An inspiring story of struggle by women workers

FILM REVIEW: Made in Dagenham

In 1968 three struggles by working class women in Britain helped inspire the formation of the women’s liberation movement there: Hull fishermen’s wives fought for better safety on trawlers, despite being told by the bosses to keep quiet; London bus conductresses rebelled for the right to become drivers; and women machinists at the Ford motor company’s giant plant at Dagenham went on strike for equal pay.

The Ford women’s strike led to the National Joint Action Committee on Women’s Equal Rights, a union-based group focussed on equal pay and women’s rights at work.

Over four decades later, the Ford strike has been dramatised, and partly fictionalised, as a film: Made in Dagenham, directed by Nigel Cole (Calendar Girls), produced by Steven Woolley (The Crying Game, Scandal, Interview with the Vampire) and  partner Elizabeth Karlsen (The Crying Game, Hollow Reed, Sounds like Teen Spirit), written by Billy Ivory, who wrote for TV series such as Minder and Common as Muck, and starring Sally Hawkins as strike leader Rita, Daniel Mays as her husband Eddie and Bob Hoskins as Albert, the shop steward for their area.  The theme song is sung by 60s British pop star Sandie Shaw, a former Fords Dagenham punch-card operator (albeit several years before the 1968 strike). [Read more…]

Vote Matt McCarten for Mana

Workers Party leaflet

The Workers Party is backing Matt McCarten in the Mana By Election because he’s a genuine working class fighter.

Matt McCarten, leader of Unite union, has hands-on experience promoting workers’ rights. That is a rare thing in politics these days, where parliament is awash with bland, middle-class liberals.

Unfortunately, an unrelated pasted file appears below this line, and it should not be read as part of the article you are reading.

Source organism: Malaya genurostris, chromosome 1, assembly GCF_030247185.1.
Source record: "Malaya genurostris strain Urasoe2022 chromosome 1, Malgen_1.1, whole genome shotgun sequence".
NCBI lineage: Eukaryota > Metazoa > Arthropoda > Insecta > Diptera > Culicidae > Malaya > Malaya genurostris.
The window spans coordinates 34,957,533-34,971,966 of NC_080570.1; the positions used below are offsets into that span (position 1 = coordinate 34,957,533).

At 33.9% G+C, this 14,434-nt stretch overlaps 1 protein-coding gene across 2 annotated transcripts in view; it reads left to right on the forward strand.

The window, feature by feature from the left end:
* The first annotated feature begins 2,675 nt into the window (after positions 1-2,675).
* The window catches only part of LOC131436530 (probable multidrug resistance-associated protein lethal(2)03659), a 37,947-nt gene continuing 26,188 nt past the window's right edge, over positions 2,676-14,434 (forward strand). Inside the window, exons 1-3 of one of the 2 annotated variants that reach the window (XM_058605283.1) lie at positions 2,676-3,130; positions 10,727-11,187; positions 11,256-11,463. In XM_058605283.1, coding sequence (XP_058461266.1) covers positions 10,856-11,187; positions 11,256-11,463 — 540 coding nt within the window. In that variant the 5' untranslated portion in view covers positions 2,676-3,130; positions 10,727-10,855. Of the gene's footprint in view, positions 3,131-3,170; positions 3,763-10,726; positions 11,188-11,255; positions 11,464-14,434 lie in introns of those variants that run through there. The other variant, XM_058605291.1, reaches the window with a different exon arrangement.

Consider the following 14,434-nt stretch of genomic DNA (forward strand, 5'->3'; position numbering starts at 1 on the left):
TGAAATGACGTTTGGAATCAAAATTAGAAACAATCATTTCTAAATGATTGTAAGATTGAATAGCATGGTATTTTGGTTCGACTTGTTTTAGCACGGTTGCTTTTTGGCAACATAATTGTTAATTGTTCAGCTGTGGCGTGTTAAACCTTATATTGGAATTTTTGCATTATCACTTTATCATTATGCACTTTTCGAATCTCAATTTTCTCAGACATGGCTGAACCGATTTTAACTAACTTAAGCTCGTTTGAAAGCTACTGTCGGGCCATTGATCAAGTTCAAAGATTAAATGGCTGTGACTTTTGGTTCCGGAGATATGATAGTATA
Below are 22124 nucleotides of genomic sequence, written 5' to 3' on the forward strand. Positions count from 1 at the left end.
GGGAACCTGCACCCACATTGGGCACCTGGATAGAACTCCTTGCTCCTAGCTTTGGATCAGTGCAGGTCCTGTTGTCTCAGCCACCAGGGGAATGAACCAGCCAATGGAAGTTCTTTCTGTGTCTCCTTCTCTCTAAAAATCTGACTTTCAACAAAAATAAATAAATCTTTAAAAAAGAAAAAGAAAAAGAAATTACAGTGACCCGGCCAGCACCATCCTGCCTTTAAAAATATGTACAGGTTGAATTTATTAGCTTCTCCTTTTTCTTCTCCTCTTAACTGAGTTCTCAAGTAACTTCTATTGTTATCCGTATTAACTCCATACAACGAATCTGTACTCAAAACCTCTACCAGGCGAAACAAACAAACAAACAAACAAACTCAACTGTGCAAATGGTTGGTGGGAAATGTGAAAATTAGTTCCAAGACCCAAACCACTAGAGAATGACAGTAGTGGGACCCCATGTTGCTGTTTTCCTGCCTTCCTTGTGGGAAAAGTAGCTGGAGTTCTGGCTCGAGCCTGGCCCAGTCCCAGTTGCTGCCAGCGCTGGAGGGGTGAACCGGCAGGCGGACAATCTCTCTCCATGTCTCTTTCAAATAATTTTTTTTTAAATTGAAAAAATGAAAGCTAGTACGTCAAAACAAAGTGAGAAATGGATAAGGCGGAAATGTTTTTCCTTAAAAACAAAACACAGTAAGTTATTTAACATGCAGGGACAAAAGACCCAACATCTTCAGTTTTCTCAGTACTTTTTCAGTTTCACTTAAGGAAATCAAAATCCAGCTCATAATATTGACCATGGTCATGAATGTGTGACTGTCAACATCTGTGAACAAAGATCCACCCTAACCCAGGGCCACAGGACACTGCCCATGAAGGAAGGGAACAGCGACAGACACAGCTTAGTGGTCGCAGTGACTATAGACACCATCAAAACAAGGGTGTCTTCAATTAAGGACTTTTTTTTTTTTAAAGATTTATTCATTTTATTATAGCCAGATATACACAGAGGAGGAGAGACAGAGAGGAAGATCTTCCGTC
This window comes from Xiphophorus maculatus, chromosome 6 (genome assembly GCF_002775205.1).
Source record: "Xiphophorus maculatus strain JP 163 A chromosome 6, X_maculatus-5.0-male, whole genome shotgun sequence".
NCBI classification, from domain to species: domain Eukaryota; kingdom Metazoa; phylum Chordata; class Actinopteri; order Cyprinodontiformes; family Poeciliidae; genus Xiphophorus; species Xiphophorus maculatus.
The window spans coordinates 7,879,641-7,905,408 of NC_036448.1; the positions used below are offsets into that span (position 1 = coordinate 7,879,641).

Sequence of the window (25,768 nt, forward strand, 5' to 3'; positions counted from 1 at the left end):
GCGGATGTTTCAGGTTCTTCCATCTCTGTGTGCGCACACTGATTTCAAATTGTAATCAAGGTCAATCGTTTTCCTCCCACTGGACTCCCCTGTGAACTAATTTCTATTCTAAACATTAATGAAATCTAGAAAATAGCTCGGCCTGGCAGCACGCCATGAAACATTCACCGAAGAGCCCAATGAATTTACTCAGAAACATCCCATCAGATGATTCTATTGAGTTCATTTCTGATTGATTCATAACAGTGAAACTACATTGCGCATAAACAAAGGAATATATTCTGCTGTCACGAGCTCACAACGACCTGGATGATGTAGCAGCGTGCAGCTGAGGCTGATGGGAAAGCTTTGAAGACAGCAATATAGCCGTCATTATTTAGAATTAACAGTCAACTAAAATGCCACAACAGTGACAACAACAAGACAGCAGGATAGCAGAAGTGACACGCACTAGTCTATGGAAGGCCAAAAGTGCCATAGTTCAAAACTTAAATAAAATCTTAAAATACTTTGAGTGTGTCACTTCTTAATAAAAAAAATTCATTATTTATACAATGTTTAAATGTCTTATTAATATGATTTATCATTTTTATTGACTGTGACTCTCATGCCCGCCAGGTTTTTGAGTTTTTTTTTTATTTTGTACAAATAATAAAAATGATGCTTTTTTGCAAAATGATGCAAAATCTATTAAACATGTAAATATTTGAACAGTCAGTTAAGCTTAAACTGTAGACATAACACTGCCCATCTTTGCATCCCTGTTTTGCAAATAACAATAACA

Since founding Unite union in 2003 Matt has been a prominent figure in campaigns for low paid casualised workers. He has shown an absolute commitment to that cause. [Read more…]

Why unions should not be affiliated to the NZ Labour Party

The Spark November 2010

This is a follow-up to the article in the last issue of The Spark where we welcomed the decision of the Victorian Electrical Trades Union to disaffiliate from the Australian Labour Party. This article looks at the problem of union affiliation to the NZ Labour Party; it is drawn mainly from our pamphlet, Labour: a bosses’ party.

Before the fourth Labour government, much of the blue-collar union movement was affiliated to the Labour Party. Since then however, very few unions have remained affiliated. The two main unions keeping the formal ties to Labour are the EPMU (Engineering, Printing, Manufacturing Union) and the SFWU (Service and Food Workers Union). In recent years, in particular since the collapse of the left social-democratic Alliance Party, several small unions (Rail and Maritime Transport, Dairy Workers and Maritime Union) have reaffiliated.

NORMAN KIRK : 6 February 1973

The main argument put forward by union leaders supporting affiliation is basically that it is better to be in the tent exerting influence on Labour policy than outside it simply opposing policy.

However, this argument is deeply flawed, as can be seen by looking at the actual history of union involvement in the Labour Party.

In 1918 there were 72 affiliated unions and just 11 party branches. In the 1919 general election, nine Labour candidates won seats, eight of them being active unionists. In 1938 three quarters of all union members were affiliated to the Labour Party; by 1971 it had fallen to just one half. [Read more…]

Union activist talks about his year in the Philippines

The Spark November 2010

The New Zealand Government has just listed the Communist Party of the Philippines and its New People’s Army as terrorist organisations. The Spark talks to trade unionist, Luke Coxon, who has just spent a year in the Philippines.